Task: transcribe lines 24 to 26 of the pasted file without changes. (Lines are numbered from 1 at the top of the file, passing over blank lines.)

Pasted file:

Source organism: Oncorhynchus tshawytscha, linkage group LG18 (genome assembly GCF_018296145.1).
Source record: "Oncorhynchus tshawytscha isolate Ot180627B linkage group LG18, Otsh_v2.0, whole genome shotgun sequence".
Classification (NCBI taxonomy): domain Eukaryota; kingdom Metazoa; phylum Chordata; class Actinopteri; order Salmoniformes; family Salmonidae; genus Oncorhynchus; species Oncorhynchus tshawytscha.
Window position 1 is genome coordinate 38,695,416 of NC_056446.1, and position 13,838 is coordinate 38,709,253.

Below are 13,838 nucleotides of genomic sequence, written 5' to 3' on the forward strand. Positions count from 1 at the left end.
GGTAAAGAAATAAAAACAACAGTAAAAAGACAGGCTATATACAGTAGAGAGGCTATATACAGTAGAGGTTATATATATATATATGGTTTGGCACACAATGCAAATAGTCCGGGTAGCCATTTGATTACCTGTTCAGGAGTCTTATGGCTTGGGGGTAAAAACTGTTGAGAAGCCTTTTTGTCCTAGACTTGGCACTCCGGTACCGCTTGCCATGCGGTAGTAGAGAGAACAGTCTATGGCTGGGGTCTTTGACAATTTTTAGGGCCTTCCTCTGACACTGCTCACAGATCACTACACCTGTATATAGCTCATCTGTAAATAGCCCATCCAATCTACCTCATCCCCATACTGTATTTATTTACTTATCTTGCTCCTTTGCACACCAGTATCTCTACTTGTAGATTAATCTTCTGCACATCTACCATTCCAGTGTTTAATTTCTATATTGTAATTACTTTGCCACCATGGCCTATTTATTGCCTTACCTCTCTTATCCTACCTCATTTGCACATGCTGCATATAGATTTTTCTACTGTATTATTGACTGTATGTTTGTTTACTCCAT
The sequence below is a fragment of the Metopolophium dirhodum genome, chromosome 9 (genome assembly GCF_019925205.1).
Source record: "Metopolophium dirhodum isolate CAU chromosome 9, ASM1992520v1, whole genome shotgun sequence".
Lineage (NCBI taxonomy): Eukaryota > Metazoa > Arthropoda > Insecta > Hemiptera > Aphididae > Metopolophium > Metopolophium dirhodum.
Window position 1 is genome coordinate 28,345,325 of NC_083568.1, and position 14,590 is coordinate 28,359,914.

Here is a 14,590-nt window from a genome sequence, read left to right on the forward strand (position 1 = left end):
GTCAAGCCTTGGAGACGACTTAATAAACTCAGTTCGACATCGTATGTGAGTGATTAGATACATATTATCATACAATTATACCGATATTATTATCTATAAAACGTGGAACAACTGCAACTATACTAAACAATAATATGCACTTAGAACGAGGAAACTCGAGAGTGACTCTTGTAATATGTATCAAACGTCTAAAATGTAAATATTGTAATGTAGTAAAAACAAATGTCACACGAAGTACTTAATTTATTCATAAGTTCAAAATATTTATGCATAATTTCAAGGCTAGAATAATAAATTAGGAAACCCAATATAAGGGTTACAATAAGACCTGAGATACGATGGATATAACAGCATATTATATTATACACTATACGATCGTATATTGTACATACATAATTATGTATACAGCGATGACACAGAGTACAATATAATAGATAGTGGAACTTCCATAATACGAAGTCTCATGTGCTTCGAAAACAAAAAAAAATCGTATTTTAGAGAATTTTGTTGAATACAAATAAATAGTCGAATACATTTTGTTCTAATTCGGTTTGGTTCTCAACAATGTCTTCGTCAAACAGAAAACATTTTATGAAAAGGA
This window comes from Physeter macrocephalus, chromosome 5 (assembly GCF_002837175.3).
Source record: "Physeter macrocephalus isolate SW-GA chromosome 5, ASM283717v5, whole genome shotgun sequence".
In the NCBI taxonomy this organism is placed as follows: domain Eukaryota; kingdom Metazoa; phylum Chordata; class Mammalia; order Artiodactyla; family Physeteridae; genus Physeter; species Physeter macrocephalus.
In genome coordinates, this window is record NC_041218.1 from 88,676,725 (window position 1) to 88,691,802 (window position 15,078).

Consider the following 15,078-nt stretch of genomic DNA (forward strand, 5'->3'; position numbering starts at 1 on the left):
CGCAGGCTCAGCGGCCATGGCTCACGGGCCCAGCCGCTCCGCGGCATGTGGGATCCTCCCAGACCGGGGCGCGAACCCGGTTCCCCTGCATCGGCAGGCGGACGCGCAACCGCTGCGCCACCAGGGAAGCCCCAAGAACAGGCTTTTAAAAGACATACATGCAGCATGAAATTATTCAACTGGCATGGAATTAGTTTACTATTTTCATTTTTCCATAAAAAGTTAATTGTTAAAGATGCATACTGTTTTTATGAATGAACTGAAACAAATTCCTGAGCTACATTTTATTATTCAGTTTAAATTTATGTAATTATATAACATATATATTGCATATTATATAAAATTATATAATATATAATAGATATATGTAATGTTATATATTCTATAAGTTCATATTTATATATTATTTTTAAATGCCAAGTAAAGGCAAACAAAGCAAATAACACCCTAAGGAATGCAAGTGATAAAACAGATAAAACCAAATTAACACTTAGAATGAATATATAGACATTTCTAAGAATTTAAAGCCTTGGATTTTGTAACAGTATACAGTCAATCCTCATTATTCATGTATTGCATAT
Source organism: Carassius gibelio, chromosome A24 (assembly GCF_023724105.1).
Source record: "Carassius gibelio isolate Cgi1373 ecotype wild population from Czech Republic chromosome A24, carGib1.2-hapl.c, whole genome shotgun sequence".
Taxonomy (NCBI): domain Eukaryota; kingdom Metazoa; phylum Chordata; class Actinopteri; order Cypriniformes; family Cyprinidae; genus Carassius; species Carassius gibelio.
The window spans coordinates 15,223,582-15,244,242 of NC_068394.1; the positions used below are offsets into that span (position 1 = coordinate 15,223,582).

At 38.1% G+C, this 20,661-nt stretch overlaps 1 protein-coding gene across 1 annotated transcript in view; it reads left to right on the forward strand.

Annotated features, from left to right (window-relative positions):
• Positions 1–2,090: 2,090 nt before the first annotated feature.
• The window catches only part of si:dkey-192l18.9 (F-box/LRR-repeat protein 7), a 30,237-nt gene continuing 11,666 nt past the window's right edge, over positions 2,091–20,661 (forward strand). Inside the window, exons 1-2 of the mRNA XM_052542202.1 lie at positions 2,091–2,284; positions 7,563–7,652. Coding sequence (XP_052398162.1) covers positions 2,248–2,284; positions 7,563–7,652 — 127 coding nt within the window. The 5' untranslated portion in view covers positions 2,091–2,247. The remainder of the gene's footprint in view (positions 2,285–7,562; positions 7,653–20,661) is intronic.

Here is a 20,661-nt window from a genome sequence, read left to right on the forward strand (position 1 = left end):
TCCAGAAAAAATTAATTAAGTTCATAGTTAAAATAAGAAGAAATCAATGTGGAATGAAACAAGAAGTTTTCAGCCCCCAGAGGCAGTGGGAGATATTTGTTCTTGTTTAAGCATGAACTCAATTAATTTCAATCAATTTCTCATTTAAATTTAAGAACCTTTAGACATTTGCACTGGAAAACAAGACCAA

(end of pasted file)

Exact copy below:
Annotated features, from left to right (window-relative positions):
• Positions 1–2,090: 2,090 nt before the first annotated feature.
• The window catches only part of si:dkey-192l18.9 (F-box/LRR-repeat protein 7), a 30,237-nt gene continuing 11,666 nt past the window's right edge, over positions 2,091–20,661 (forward strand). Inside the window, exons 1-2 of the mRNA XM_052542202.1 lie at positions 2,091–2,284; positions 7,563–7,652. Coding sequence (XP_052398162.1) covers positions 2,248–2,284; positions 7,563–7,652 — 127 coding nt within the window. The 5' untranslated portion in view covers positions 2,091–2,247. The remainder of the gene's footprint in view (positions 2,285–7,562; positions 7,653–20,661) is intronic.